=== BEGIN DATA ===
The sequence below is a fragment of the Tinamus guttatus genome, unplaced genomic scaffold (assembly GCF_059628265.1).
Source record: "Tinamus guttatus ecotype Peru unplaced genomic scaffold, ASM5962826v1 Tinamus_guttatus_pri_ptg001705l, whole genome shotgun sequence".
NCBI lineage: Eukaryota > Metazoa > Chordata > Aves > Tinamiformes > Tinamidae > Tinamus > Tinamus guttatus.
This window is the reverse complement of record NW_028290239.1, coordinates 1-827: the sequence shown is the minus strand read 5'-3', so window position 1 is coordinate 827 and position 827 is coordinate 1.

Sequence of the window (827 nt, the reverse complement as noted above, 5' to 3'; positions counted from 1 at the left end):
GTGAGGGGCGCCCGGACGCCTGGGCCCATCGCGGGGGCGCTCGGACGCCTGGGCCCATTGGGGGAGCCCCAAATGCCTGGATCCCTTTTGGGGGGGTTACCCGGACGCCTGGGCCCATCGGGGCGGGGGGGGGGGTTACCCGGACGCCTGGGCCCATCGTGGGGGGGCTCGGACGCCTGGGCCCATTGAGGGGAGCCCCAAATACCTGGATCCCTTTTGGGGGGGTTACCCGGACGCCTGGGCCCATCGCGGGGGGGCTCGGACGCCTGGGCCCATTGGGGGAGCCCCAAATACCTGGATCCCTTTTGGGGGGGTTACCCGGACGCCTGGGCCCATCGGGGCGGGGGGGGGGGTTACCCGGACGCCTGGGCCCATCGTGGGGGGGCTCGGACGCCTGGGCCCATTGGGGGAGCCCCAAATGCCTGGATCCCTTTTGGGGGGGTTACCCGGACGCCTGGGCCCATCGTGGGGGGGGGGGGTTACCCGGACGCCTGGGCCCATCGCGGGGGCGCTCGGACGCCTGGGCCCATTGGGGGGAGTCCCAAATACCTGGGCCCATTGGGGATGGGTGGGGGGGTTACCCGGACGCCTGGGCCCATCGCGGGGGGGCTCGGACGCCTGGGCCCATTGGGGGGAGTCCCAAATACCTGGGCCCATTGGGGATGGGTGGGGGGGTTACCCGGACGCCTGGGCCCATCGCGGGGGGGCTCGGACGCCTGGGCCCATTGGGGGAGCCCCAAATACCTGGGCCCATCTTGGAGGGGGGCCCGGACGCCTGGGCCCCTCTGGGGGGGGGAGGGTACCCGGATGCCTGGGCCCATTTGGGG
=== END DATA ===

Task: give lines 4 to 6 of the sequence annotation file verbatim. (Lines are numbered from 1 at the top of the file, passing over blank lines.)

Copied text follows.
This window is the reverse complement of record NW_028290239.1, coordinates 1-827: the sequence shown is the minus strand read 5'-3', so window position 1 is coordinate 827 and position 827 is coordinate 1.

Sequence of the window (827 nt, the reverse complement as noted above, 5' to 3'; positions counted from 1 at the left end):
GTGAGGGGCGCCCGGACGCCTGGGCCCATCGCGGGGGCGCTCGGACGCCTGGGCCCATTGGGGGAGCCCCAAATGCCTGGATCCCTTTTGGGGGGGTTACCCGGACGCCTGGGCCCATCGGGGCGGGGGGGGGGGTTACCCGGACGCCTGGGCCCATCGTGGGGGGGCTCGGACGCCTGGGCCCATTGAGGGGAGCCCCAAATACCTGGATCCCTTTTGGGGGGGTTACCCGGACGCCTGGGCCCATCGCGGGGGGGCTCGGACGCCTGGGCCCATTGGGGGAGCCCCAAATACCTGGATCCCTTTTGGGGGGGTTACCCGGACGCCTGGGCCCATCGGGGCGGGGGGGGGGGTTACCCGGACGCCTGGGCCCATCGTGGGGGGGCTCGGACGCCTGGGCCCATTGGGGGAGCCCCAAATGCCTGGATCCCTTTTGGGGGGGTTACCCGGACGCCTGGGCCCATCGTGGGGGGGGGGGGTTACCCGGACGCCTGGGCCCATCGCGGGGGCGCTCGGACGCCTGGGCCCATTGGGGGGAGTCCCAAATACCTGGGCCCATTGGGGATGGGTGGGGGGGTTACCCGGACGCCTGGGCCCATCGCGGGGGGGCTCGGACGCCTGGGCCCATTGGGGGGAGTCCCAAATACCTGGGCCCATTGGGGATGGGTGGGGGGGTTACCCGGACGCCTGGGCCCATCGCGGGGGGGCTCGGACGCCTGGGCCCATTGGGGGAGCCCCAAATACCTGGGCCCATCTTGGAGGGGGGCCCGGACGCCTGGGCCCCTCTGGGGGGGGGAGGGTACCCGGATGCCTGGGCCCATTTGGGG